As Americans prepare for their return to the offices, business formals have taken a hit by dipping down on the preference scale. More working professionals envision themselves in comfortable wardrobe choices, instead of the crisp silhouettes for business suits.
Retailers such as Lululemon and Athleta reap profits as the consumer demands gradually shift towards increasingly athletic pieces in their back-to-work wardrobes. The coined term – workleisure – refers to more sophisticated versions of athletic apparel which were until now sported at gym and grocery runs. Bottoms have stretched wider with highly accommodating elastic waistbands. Topwear is not tucked in anymore, and ties have become an optional accessory. Gravitation has been observed in skirts and dresses with relaxed silhouettes over form-fitting trousers. Sneakers, a symbolic representation of comfort footwear, are being preferred over heels, bringing the spotlight on casualwear in the wardrobes.
As per a survey conducted by Cotton Incorporated earlier this year, the number of customers primarily shopping for comfort increased from 63 per cent in 2020 to 74 per cent in 2021. Stitch Fix also reported that searches for comfortable but ‘office-appropriate’ clothing were up by 60 per cent, whereas leggings and loungewear dipped to a corresponding 60 per cent.
Brands such as Nordstrom and Levi Strauss have pivoted as quickly as possible to accommodate more casual apparel in their fall collections. In a market research on clothing categories, Euromonitor predicts the growth of business suits by about 8 per cent over last year. Whereas, categories such as polo-necks and tunics are expected to grow by almost twice the margin.
Adidas, the classic sportwear brand, has also joined the branching movement. The company announced a global expansion into underwear and lingerie in July 2021. These articles, unlike active undergarments such as sports bras essentially sold by Adidas, are traditional underwear made from cotton for everyday use.
DTC activewear brand Rhone placed an emphasis on its ‘commuter’ line, which includes products like chinos and button-down shirts made with the performance material used for loungewear. The brand also observed a 31 per cent hike in sales of its commuter line, since the vaccination drives have begun. Lifestyle products have escalated to make up 60 per cent of the brand’s sales, outrunning the activewear section.
Erin Schmidt at Coresight Research discusses how these numbers highlight the diminished definition of workwear, and its reinvention by the consumer market. With the ever-rising demand for new styles and sizes, apparel sales have been in a consistent ascent. Sale shares for formalwear in the US apparel market have dropped to 24.8 per cent in 2020 from 31.5 per cent in 2019, whereas casualwear sales have ricocheted in the market. Coresight and Euromonitor expect the casualwear sector to dominate the total apparel expenditure for the remainder of 2021 and into 2022.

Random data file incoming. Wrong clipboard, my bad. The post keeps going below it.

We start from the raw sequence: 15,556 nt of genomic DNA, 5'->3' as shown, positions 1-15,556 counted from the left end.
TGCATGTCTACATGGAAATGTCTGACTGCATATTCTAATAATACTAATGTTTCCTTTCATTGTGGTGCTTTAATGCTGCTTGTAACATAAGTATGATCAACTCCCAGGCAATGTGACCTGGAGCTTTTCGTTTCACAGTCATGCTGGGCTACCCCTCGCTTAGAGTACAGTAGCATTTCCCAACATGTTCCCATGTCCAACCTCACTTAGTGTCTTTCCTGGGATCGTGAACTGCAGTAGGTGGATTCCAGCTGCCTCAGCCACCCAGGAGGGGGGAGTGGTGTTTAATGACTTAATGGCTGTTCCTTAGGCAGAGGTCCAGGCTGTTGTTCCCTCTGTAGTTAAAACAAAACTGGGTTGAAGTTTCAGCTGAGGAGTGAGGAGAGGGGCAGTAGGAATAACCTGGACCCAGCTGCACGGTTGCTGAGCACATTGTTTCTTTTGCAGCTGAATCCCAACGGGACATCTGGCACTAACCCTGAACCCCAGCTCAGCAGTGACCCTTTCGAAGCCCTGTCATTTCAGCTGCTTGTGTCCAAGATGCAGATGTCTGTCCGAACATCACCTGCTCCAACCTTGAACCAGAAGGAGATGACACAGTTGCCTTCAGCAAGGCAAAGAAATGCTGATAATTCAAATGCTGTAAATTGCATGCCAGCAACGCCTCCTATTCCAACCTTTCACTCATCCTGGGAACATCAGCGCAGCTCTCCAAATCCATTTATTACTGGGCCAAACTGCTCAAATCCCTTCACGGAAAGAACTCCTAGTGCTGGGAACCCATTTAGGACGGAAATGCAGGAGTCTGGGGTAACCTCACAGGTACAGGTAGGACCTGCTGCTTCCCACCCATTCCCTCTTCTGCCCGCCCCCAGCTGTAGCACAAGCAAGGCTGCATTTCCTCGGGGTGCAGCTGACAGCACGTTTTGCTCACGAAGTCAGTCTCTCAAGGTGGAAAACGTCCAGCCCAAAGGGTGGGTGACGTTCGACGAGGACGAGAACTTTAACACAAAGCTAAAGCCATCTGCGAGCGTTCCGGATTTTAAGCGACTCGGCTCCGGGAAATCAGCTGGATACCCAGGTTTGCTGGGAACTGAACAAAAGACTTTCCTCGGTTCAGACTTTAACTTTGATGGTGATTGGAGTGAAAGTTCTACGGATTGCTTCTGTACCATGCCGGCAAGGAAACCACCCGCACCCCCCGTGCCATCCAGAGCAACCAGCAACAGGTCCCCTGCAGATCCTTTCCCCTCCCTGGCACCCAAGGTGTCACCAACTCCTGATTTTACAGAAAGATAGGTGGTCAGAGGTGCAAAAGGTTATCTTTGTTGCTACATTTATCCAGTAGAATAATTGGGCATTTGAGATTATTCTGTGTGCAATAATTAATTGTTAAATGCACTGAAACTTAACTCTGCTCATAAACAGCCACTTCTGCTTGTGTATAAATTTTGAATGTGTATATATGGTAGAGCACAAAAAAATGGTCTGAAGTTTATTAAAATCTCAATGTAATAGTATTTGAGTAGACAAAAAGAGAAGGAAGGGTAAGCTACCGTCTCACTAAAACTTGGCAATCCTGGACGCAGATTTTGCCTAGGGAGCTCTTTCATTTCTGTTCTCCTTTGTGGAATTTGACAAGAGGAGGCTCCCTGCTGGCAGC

The convergence of athletic and everyday clothing is happening simultaneously. While activewear brands are deviating towards office-ready styles, traditional fashion brands are launching activewear and casualwear lines. Many retailers such as Beau Ties of Vermont, Brooks Brothers and Banana Republic have pivoted their manufacturing expertise to make up for lost sales amidst the changing consumer demands, by introducing face masks and debuting their first sportwear and casualwear collections, respectively.
However, with the line of distinction getting blurrier between loungewear and workwear, confusion and uncertainty is being observed as people prepare themselves to return to their offices. Nordstrom reports a 165 per cent increase in customer searches for ‘work clothes’ on its e-commerce platform. The retailer also conducted a survey with 2000 people in the US, to explore how the pandemic affected their purchase choices as the post-pandemic life gradually resumes. While 45 per cent of consumers admitted to struggling while finding clothes for their body type, almost 43 per cent struggled to find clothes that fit.
NDP Group resonates with these statistics, as nearly 40 per cent of women are now wearing different clothing sizes compared to a year ago. Nordstrom’s research highlights the need for customers to seek styling guidance for occasion dressing while coming out of the pandemic.
This presents the retail sector with the opportunities to not only provide customers with new fashion, but also provide curated looks for them. Retailers in the denim category are already experiencing the shift due to the sense of experimentation. Levi’s and American Eagle have reported a rise in demand for looser fits.
M.M.LaFleur is taking into account a working environment where employees switch between their time at home and the office. The brand has launched a ‘guide to hybrid dressing’ on their website, providing their customers with outfit ensembles for the complete week. With fluctuating Covid cases and emerging variants, the possibility of delayed return plans has come into sight. Therefore, it is imperative to understand that people now seek comfort in their work environments, and would not shift to any less comfortable situations. This trend, thereby, shall also present itself in their purchase behaviour and demands.